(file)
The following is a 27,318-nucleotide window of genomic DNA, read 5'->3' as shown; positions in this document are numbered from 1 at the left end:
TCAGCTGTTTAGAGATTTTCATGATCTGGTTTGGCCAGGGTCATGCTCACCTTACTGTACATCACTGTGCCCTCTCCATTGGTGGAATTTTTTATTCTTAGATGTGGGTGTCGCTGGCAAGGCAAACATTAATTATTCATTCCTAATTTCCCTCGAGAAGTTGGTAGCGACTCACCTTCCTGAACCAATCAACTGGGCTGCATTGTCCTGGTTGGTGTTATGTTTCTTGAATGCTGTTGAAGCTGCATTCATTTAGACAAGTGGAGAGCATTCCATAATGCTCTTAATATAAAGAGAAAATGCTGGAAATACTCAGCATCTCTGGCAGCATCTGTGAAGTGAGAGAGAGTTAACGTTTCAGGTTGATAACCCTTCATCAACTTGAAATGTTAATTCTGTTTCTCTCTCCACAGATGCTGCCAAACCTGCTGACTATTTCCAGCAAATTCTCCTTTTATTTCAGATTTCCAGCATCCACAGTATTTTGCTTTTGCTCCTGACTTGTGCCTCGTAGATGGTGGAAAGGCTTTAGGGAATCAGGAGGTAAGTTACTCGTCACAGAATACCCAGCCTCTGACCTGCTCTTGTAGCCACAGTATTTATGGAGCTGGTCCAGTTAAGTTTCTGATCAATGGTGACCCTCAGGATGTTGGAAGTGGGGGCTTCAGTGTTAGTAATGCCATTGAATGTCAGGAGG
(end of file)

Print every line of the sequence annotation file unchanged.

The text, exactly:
The following is a 27,318-nucleotide window of genomic DNA, read 5'->3' as shown; positions in this document are numbered from 1 at the left end:
TCAGCTGTTTAGAGATTTTCATGATCTGGTTTGGCCAGGGTCATGCTCACCTTACTGTACATCACTGTGCCCTCTCCATTGGTGGAATTTTTTATTCTTAGATGTGGGTGTCGCTGGCAAGGCAAACATTAATTATTCATTCCTAATTTCCCTCGAGAAGTTGGTAGCGACTCACCTTCCTGAACCAATCAACTGGGCTGCATTGTCCTGGTTGGTGTTATGTTTCTTGAATGCTGTTGAAGCTGCATTCATTTAGACAAGTGGAGAGCATTCCATAATGCTCTTAATATAAAGAGAAAATGCTGGAAATACTCAGCATCTCTGGCAGCATCTGTGAAGTGAGAGAGAGTTAACGTTTCAGGTTGATAACCCTTCATCAACTTGAAATGTTAATTCTGTTTCTCTCTCCACAGATGCTGCCAAACCTGCTGACTATTTCCAGCAAATTCTCCTTTTATTTCAGATTTCCAGCATCCACAGTATTTTGCTTTTGCTCCTGACTTGTGCCTCGTAGATGGTGGAAAGGCTTTAGGGAATCAGGAGGTAAGTTACTCGTCACAGAATACCCAGCCTCTGACCTGCTCTTGTAGCCACAGTATTTATGGAGCTGGTCCAGTTAAGTTTCTGATCAATGGTGACCCTCAGGATGTTGGAAGTGGGGGCTTCAGTGTTAGTAATGCCATTGAATGTCAGGAGG